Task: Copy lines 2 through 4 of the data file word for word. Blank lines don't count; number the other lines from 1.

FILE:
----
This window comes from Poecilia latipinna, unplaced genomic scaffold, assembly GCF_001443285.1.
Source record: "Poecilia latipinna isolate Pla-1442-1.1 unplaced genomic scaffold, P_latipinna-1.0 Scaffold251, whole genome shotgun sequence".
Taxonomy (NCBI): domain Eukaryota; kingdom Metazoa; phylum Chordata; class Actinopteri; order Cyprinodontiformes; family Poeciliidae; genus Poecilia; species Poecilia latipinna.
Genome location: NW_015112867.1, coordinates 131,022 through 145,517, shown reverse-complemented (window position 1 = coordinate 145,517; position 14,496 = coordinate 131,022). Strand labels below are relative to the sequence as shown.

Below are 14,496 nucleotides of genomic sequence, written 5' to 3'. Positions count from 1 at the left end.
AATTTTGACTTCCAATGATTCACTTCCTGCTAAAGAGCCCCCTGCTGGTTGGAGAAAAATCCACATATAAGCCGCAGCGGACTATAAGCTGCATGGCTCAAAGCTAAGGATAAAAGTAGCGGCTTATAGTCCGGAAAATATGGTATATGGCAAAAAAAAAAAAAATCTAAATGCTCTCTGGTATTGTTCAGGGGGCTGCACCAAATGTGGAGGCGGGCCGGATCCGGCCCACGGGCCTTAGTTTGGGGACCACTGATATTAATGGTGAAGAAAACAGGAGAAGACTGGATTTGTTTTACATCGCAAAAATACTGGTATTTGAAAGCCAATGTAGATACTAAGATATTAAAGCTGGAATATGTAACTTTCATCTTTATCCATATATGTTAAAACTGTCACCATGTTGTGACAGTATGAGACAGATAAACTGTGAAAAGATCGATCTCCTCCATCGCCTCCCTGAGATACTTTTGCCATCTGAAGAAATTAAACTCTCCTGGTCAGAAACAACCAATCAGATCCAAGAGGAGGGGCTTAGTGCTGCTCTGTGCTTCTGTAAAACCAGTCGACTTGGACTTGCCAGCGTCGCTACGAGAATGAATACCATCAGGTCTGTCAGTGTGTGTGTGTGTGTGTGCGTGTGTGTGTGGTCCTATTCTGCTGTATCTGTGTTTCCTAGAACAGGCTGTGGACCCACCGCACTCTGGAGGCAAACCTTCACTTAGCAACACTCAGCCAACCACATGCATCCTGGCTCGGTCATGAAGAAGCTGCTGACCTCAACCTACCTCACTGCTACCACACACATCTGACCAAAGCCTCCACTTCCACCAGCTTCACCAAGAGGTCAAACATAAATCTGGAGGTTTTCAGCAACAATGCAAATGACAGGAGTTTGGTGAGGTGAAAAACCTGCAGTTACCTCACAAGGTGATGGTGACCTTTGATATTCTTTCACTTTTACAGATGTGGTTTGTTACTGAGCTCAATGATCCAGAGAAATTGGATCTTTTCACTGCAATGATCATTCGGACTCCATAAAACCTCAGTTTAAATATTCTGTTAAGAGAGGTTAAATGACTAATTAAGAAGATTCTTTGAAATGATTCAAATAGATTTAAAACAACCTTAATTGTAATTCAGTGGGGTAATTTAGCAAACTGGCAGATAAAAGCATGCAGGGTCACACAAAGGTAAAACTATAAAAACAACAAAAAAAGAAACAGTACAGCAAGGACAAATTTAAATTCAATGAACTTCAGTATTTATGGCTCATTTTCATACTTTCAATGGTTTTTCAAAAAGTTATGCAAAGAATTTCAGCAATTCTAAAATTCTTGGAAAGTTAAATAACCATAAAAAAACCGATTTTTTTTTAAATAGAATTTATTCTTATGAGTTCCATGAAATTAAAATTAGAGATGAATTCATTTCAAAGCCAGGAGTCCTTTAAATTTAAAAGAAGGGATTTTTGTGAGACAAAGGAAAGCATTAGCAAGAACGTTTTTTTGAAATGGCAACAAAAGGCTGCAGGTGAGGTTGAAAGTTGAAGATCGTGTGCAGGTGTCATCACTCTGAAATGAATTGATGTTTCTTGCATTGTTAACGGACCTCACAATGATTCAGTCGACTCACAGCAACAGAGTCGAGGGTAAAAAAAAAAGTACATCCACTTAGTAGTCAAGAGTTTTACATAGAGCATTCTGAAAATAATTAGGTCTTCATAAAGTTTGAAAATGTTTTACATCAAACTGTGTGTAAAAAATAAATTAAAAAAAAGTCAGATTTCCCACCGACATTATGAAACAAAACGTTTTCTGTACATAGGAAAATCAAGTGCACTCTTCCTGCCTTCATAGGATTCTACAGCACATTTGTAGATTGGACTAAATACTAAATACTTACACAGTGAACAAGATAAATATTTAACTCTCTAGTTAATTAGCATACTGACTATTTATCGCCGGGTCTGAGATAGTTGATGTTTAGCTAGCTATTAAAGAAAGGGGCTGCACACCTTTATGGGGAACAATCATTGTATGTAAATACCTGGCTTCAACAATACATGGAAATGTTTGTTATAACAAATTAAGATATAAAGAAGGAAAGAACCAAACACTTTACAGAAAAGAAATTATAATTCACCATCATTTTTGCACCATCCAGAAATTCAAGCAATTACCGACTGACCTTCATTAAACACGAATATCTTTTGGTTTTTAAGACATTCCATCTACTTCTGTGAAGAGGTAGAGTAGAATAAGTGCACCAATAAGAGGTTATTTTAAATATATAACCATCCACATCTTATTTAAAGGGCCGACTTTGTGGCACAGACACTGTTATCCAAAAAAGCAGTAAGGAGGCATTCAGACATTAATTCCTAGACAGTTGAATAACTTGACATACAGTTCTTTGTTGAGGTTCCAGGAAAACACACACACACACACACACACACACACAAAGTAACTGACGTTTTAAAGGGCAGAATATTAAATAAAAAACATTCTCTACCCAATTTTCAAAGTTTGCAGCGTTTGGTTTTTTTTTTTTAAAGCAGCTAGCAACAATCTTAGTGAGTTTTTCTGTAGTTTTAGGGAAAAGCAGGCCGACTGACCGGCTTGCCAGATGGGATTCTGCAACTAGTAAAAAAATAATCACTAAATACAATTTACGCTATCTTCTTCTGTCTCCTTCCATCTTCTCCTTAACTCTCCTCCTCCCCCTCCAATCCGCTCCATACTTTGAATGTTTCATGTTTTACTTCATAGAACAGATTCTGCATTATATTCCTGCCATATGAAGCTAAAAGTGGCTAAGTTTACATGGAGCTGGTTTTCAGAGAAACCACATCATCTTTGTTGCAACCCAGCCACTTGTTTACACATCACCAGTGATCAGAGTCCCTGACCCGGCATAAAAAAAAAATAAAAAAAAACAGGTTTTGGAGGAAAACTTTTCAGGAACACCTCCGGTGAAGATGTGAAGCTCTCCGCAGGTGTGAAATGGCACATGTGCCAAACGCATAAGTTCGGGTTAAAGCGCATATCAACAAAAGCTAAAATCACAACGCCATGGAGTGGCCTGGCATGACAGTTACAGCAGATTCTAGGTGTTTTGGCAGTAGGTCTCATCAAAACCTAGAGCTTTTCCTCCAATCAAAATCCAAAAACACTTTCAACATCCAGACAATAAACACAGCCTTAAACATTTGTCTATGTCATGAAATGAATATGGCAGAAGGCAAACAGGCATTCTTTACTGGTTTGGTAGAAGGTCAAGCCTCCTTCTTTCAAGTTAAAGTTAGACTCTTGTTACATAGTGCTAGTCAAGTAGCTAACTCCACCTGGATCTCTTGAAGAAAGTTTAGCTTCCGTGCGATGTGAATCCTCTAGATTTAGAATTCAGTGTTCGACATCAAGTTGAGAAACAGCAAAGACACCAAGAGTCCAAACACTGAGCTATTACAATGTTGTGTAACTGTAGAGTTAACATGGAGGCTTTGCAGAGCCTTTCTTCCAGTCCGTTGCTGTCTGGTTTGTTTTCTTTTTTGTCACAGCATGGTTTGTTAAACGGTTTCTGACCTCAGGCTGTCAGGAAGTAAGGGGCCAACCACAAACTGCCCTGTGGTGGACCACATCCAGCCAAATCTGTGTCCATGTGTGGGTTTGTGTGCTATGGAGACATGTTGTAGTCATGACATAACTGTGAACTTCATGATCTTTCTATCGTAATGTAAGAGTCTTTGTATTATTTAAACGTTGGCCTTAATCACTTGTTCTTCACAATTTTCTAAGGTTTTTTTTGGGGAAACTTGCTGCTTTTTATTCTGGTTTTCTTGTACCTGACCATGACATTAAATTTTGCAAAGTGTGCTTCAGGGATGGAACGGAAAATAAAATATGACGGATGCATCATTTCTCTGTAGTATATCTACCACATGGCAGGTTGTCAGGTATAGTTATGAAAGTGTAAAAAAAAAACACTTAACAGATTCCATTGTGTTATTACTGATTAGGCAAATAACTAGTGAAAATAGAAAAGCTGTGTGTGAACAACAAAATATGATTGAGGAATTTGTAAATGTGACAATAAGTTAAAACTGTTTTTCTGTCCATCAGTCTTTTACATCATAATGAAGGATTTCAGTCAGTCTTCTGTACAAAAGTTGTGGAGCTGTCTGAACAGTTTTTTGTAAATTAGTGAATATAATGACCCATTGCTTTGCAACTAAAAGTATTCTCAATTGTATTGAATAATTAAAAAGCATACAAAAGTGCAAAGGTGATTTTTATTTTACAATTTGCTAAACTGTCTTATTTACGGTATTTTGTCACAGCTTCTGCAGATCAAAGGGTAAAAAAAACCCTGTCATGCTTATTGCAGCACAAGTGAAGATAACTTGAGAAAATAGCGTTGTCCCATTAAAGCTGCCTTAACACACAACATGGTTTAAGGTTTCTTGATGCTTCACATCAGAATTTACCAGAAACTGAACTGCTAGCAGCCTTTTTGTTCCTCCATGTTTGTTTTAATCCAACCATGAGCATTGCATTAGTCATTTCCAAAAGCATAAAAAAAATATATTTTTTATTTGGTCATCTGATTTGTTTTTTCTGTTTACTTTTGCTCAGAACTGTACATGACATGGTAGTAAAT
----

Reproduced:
Source record: "Poecilia latipinna isolate Pla-1442-1.1 unplaced genomic scaffold, P_latipinna-1.0 Scaffold251, whole genome shotgun sequence".
Taxonomy (NCBI): domain Eukaryota; kingdom Metazoa; phylum Chordata; class Actinopteri; order Cyprinodontiformes; family Poeciliidae; genus Poecilia; species Poecilia latipinna.
Genome location: NW_015112867.1, coordinates 131,022 through 145,517, shown reverse-complemented (window position 1 = coordinate 145,517; position 14,496 = coordinate 131,022). Strand labels below are relative to the sequence as shown.